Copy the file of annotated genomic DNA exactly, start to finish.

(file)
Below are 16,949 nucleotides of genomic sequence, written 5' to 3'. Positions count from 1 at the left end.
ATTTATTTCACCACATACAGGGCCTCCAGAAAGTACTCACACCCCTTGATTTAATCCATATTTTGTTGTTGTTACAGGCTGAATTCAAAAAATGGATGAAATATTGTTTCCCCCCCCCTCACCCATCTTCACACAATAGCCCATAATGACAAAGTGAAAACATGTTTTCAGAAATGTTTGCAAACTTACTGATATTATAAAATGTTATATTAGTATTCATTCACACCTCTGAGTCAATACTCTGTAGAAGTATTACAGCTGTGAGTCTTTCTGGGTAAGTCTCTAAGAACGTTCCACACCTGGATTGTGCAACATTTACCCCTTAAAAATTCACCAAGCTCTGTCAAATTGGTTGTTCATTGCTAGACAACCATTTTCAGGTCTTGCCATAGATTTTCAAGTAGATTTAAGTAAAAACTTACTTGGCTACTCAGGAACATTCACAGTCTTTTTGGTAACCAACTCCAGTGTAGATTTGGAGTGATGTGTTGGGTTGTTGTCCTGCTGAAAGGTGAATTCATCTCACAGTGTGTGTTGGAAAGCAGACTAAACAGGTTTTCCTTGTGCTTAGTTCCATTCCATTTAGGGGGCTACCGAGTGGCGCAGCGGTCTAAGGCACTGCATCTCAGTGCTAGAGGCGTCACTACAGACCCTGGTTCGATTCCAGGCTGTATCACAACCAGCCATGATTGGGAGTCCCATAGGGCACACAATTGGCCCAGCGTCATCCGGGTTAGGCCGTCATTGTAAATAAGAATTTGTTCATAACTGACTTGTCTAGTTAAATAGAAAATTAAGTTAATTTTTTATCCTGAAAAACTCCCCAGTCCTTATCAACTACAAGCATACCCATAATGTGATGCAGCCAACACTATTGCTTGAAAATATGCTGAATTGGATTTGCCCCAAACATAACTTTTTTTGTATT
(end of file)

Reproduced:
Below are 16,949 nucleotides of genomic sequence, written 5' to 3'. Positions count from 1 at the left end.
ATTTATTTCACCACATACAGGGCCTCCAGAAAGTACTCACACCCCTTGATTTAATCCATATTTTGTTGTTGTTACAGGCTGAATTCAAAAAATGGATGAAATATTGTTTCCCCCCCCCTCACCCATCTTCACACAATAGCCCATAATGACAAAGTGAAAACATGTTTTCAGAAATGTTTGCAAACTTACTGATATTATAAAATGTTATATTAGTATTCATTCACACCTCTGAGTCAATACTCTGTAGAAGTATTACAGCTGTGAGTCTTTCTGGGTAAGTCTCTAAGAACGTTCCACACCTGGATTGTGCAACATTTACCCCTTAAAAATTCACCAAGCTCTGTCAAATTGGTTGTTCATTGCTAGACAACCATTTTCAGGTCTTGCCATAGATTTTCAAGTAGATTTAAGTAAAAACTTACTTGGCTACTCAGGAACATTCACAGTCTTTTTGGTAACCAACTCCAGTGTAGATTTGGAGTGATGTGTTGGGTTGTTGTCCTGCTGAAAGGTGAATTCATCTCACAGTGTGTGTTGGAAAGCAGACTAAACAGGTTTTCCTTGTGCTTAGTTCCATTCCATTTAGGGGGCTACCGAGTGGCGCAGCGGTCTAAGGCACTGCATCTCAGTGCTAGAGGCGTCACTACAGACCCTGGTTCGATTCCAGGCTGTATCACAACCAGCCATGATTGGGAGTCCCATAGGGCACACAATTGGCCCAGCGTCATCCGGGTTAGGCCGTCATTGTAAATAAGAATTTGTTCATAACTGACTTGTCTAGTTAAATAGAAAATTAAGTTAATTTTTTATCCTGAAAAACTCCCCAGTCCTTATCAACTACAAGCATACCCATAATGTGATGCAGCCAACACTATTGCTTGAAAATATGCTGAATTGGATTTGCCCCAAACATAACTTTTTTTGTATT